Buzzer with volume control?

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spankybear

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First off I believe mine is dead as it seems someone shoved something into it. I have also noticed than every one I have seen has tape covering it.

Anyway in my search I have found a couple of replacements that have adjustable shutter over the top. This acts as a volume control.

I think this would be close to the original that has the volume control. Problem is I can not find stock anywhere.

I found this unit here that I can find stock. Unlike the one above it beep instead of a warble.
https://www.floydbell.com/parts/MBV09530SFD There is a sample of the tones in the link.

This one has a faster beep https://www.floydbell.com/parts/MBV09530SUD

I think I will order the one above since I can find stock. I also think I will swap the wires to make the low air beep instead of continuous. I think this maybe less annoying.

They also have ones that just have one tone. If you don't want to keep the troop seat switch thingy I would recommend the chine tone

Has anyone else tried this?
 

Kbarnes0

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Mine has a cap from a aerosol can. Like brake clean. I haven't messed with it but it's still pretty loud. I know I wouldn't want it any louder.

Thanks for the links
 

shotty

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It goes off once the air tanks reach the appropriate pressure for operation.
I understand that, but the buzzer blaring for two minutes everytime you start the truck is a little excessive. Of course there's no air pressure at the moment. Now if it starts blaring while you're driving you know you have a problem.
 

simp5782

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I understand that, but the buzzer blaring for two minutes everytime you start the truck is a little excessive. Of course there's no air pressure at the moment. Now if it starts blaring while you're driving you know you have a problem.
Your truck should hold air pressure for over 24hrs just fine. If not then you need to address the issues. . It should hold for even a week on a good system. My 1083 holds full tanks for around 5 days.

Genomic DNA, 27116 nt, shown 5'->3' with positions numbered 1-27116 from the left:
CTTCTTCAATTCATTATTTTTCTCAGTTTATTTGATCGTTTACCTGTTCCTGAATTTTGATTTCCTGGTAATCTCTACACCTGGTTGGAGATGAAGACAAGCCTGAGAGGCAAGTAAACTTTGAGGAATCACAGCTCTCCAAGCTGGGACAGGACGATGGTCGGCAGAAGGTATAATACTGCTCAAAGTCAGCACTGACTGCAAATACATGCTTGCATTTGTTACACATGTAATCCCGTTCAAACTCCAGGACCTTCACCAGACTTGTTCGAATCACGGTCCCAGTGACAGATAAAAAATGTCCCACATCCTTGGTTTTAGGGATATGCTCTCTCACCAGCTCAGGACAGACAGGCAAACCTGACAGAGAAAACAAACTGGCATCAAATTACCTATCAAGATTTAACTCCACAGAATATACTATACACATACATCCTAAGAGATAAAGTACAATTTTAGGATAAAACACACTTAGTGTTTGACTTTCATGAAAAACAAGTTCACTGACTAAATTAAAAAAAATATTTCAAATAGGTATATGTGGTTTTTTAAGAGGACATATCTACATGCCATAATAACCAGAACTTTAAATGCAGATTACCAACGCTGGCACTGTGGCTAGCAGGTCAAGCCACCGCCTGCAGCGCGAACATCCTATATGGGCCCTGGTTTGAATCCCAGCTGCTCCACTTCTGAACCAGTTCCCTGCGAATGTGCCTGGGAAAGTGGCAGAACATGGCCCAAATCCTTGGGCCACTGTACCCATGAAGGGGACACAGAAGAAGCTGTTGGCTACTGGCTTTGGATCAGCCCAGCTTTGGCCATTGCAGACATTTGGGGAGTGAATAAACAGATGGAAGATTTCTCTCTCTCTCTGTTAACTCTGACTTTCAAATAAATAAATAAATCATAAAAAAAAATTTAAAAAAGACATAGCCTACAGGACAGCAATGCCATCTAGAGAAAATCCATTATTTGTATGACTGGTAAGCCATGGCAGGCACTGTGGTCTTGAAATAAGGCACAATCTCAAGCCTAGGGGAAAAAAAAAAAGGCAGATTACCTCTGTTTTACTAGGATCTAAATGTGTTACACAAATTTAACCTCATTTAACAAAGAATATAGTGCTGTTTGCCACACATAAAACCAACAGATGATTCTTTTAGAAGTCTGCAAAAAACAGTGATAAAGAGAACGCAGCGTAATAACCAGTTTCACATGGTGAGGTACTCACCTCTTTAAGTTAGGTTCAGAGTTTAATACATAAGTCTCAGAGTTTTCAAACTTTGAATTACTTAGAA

You should start the truck and be doing a walk around inspection while its blaring anyway

You would be hard pressed on the older m939s that the buzzer blares for low air and when the parking brake is on so basically it is on till you start moving
 

Mullaney

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I understand that, but the buzzer blaring for two minutes everytime you start the truck is a little excessive. Of course there's no air pressure at the moment. Now if it starts blaring while you're driving you know you have a problem.
Hi shotty,

I hate that buzzing sound as much as the next guy but I have to agree with simp5782 that while all that noise is happening is prime time to do your walk around inspection. Generally speaking, I fire my truck up, check to see that I have oil pressure and fuel showing on the gauges - then hop out of the truck. It is definitely worth investigating why you have zero air after sitting overnight. In my case I discovered a pinhole in an air tank. Posted some information here: https://www.steelsoldiers.com/threads/your-5-ton-the-spring-brake-tank-and-rust-my-m936.196699/

If you have an air compressor, the cheapest and safest way to inspect your truck for air leaks is to attach a Glad Hand to an air hose, then to your truck. Chock the wheels on BOTH SIDES so nothing stupid happens. Then, with the power plant not running and air in the system - possibly you will hear a leak. Attach to the front of your truck on the drivers side (red) "supply" glad hand. That will charge your air tanks.

Glad Hand, Hose & Air Chuck.jpg Gladhand.jpg

There are all sorts of possible leak points. Air in the tanks will help you discover line leaks. Under the truck, under the hood, and behind the dash. Then there are the "other leaks" that only happen when you put your foot on the brake peddle. A valve gets actuated when that happens and another group of air lines get pumped up with air...